(GOD-winz law) 
noun: The idea that as a debate progresses, it becomes inevitable that someone would compare another to Hitler or the Nazis.

Coined by Mike Godwin (b. 1956). Earliest documented use: 1991.

Evanescence:  After you lose a loved one, often you’re gripped with a fear of evanescence, or the rapid fading from sight or memory of that person. Evanescence comes from the Latin evanescere meaning “disappear, vanish.” Something that possesses qualities of evanescence, has a quality of disappearing or vanishing.Nostalgia is a sentimentality for the past, typically for a period or place with happy personal associations.[1] The word nostalgia is learned formation of a Greek compound, consisting of νόστος (nóstos), meaning “homecoming”, a Homeric word, and ἄλγος(álgos), meaning “pain” or “ache”, and was coined by a 17th-century medical student to describe the anxieties displayed by Swiss mercenaries fighting away from home.[2]  (Wikipedia.org)

Socratic irony

(suh-KRAT-ik EYE-ruh-nee) 
noun: A profession of ignorance in a discussion in order to elicit clarity on a topic and expose misconception held by another.
After Greek philosopher Socrates (470?-399 BCE) who employed this method. Earliest documented use: 1721.
“On two occasions, two former members of our federal government resorted to Socratic irony in dealing with me regarding the Electric Map. Our former US Representative ‘simulated ignorance’ when confronted with the issue.”
John Longanecker; Electric Map Impressive; Gettysburg Times (Pennsylvania); Jun 10, 2016.

Socratic method

(suh-KRAT-ik meth-uhd) 
noun: A method of teaching in which, instead of giving the answer, the teacher guides students to it by asking them a series of questions.
After Greek philosopher Socrates (c. 470-399 BCE) who employed this method in his teaching. Earliest documented use: 1741. Socrates’s wife Xanthippe has also given us an eponym.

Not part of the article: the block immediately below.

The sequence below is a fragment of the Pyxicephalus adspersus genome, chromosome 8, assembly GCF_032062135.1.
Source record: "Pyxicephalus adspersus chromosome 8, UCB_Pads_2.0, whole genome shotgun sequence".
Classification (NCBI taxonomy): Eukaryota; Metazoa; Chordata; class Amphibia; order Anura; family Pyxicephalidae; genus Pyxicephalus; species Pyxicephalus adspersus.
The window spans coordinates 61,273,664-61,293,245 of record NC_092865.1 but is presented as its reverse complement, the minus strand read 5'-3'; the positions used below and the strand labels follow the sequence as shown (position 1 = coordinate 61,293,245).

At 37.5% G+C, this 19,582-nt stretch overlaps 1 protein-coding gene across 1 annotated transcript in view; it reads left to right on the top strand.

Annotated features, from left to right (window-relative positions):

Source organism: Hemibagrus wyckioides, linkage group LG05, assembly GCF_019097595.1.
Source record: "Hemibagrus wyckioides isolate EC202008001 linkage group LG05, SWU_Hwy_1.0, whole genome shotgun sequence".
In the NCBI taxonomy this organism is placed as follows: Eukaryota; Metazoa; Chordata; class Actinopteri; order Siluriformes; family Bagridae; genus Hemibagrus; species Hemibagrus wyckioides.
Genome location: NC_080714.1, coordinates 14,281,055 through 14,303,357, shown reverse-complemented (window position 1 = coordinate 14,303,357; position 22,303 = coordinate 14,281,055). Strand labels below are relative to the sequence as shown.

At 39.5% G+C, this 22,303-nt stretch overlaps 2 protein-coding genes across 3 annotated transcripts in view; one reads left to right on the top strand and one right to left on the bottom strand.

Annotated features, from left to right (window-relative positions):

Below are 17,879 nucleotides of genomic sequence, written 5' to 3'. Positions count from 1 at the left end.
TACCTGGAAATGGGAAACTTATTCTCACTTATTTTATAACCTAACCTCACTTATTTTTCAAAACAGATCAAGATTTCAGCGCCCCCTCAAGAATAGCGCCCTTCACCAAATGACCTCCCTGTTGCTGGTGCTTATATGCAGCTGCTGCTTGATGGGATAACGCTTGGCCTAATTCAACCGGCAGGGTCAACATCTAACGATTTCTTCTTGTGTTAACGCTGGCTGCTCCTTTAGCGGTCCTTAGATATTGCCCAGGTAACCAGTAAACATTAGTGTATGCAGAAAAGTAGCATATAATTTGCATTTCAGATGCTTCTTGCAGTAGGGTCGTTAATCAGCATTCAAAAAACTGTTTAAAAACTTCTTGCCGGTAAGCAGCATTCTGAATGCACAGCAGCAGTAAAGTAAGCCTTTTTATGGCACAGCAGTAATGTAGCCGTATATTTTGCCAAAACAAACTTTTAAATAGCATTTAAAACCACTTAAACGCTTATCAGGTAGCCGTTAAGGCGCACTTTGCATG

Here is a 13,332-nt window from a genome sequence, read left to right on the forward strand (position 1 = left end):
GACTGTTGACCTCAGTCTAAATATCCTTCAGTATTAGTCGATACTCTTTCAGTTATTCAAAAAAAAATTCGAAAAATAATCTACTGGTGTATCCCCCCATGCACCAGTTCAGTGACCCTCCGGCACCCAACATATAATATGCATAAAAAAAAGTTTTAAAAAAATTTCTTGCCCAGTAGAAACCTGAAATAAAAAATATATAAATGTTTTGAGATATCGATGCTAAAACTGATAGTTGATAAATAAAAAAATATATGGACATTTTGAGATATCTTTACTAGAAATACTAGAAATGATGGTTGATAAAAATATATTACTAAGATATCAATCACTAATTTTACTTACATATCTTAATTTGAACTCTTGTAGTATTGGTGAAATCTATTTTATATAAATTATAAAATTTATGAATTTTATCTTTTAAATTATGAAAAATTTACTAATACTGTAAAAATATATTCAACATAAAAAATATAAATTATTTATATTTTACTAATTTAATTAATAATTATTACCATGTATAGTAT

bristling of the hair on the skin from cold, fear, etc.; goose bumps.(contributed by Michael Kelly)


sensitivity to stimuli originating outside of the body. sensitivity, sensitiveness, sensibility – (physiology) responsiveness to external stimuli; the faculty of sensation; “sensitivity to pain” visual modality, visual sense, vision, sight – the ability to see; the visual faculty.


1.   relating to stimuli produced within an organism, especially in the gut and other internal organs.


noun:  (as practiced by the Mafia) a code of silence about criminal activity and a refusal to give evidence to authorities.


noun:  cabal; plural noun: cabals
      1. a secret political clique or faction 
      2. “a cabal of dissidents”

    Origin late 16th century (denoting the Kabbalah): from French cabale, from medieval Latin cabala (see Kabbalah).



MEANING:  1. Contemplation of one’s navel; 2. Complacent self-indulgent introspection.
ETYMOLOGY:  From Greek omphalos (navel) + skepsis (act of looking, examination). Ultimately from the Indo-European root spek- (to observe), which also gave us suspect, spectrum, bishop (literally, overseer), despise, espionage, telescope, spectator, and spectacles. Earliest documented use: 1925.


noun: boudoir; plural noun: boudoirs
  1. a woman’s bedroom or private room.

Origin:  late 18th century: French, literally ‘sulking-place’, from bouder ‘pout, sulk’.

Mindfield:  Richard Branam’s coined word for the sometimes minefield of the construct field (C-field as taught in Prosperos classes).

Postmodernism:  Postmodernism does not say there is no truth, only that there is no relative truth.  And that our relative truths need to be deconstructed, much like we do in Translation, much like Socrates did.

Anarchy:  It does not mean without rules.  It means without rulers, masters.  Where everyone is equally responsible for the functioning of the whole.  Much like a group-centered group as opposed to a leader-centered group.  Anarchy would be the former.

  • The sympathetic nervous system (SNS) is part of the autonomic nervous system (ANS), which also includes the parasympathetic nervous system (PNS). The sympathetic nervous system activates what is often termed the fight or flight response.
  • The parasympathetic nervous system is one of three divisions of the autonomic nervous system. Sometimes called the rest and digest system, the parasympathetic system conserves energy as it slows the heart rate, increases intestinal and gland activity, and relaxes sphincter muscles in the gastrointestinal tract.


noun:  homeostasis; plural noun: homeostases; noun: homoeostasis; plural noun: homoeostases